Gearbox: VW has largely fixed its DSG problem, but some early cars still have problems. Make sure that the gearbox shifts smoothly and that there is no erroneous behavior.
Engines: Gasoline engine timing chains are known to break, causing significant engine damage. Having the car serviced on time alleviates this problem, so a full service history is crucial.
Electricity : There have been reports of faults with the satellite navigation and entertainment system, so check that all electrical devices are working as they should.
Fuel consumption: GTIs can drink a lot of oil, so checking the level between services is crucial. If it is too low, it can damage the engine or the timing chain.
Adaptive cruise: Cars equipped with adaptive cruise control may suffer from problems with the system slamming on the brakes. It can be recalibrated, at a cost.
Reminders: There are too many recalls to detail, but they include issues with airbags, seat belt tensioners, fuel leaks, front wheel bearing housings, improper front brake disc mounting, backing downs. head, child locks, rear hub brackets and seat backs. Your VW dealer will be able to tell if your car is affected and if any repair work has been done.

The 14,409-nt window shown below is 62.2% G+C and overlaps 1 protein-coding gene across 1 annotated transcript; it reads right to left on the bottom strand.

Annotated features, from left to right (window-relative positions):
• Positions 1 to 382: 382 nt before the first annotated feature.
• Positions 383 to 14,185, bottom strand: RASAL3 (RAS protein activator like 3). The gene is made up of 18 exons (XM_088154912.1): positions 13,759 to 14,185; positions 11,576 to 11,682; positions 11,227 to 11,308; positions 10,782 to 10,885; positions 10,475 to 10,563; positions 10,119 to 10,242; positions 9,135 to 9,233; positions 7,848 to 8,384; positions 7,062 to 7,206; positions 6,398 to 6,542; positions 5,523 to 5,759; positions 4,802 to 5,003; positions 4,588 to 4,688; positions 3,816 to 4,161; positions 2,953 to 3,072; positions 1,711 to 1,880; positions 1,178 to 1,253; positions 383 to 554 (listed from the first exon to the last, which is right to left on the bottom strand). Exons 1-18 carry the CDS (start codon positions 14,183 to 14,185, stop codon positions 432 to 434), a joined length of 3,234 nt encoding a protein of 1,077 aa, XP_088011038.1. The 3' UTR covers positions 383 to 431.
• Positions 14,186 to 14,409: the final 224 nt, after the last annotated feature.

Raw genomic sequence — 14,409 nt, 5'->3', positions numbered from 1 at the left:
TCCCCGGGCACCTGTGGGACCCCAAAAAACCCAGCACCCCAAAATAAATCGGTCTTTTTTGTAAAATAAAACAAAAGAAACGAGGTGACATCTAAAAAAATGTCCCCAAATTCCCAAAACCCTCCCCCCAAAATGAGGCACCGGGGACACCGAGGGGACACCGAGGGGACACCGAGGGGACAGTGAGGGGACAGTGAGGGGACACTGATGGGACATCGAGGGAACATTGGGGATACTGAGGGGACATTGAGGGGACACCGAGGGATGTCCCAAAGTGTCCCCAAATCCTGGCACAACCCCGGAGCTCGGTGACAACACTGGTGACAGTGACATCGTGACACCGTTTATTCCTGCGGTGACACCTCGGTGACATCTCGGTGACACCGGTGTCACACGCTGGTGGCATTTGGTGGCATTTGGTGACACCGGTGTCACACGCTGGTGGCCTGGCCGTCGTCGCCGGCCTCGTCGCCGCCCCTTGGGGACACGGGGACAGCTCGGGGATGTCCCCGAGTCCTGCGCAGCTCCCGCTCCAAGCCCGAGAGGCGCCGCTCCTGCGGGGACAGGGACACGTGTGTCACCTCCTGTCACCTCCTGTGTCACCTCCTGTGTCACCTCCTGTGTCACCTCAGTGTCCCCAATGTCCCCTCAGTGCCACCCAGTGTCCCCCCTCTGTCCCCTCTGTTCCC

Reliability: Reliability data from our sister magazine What Car? indicate that gasoline-powered Golfs are more reliable than diesels. The gasolines received a reliability rating of 94.6% and the diesels 89.4% – neither terrible nor amazing. Volkswagen as a brand ranked 20th out of 30 in the same survey.
1.5 TSI Evo 130: Gasoline Golfs are quieter and smoother than their diesel counterparts, yet just as punchy on the road. Our favorite among the older cars is the 1.4 TSI 125, while on later post-facelift cars the 1.5 Evo 130 version gets our vote.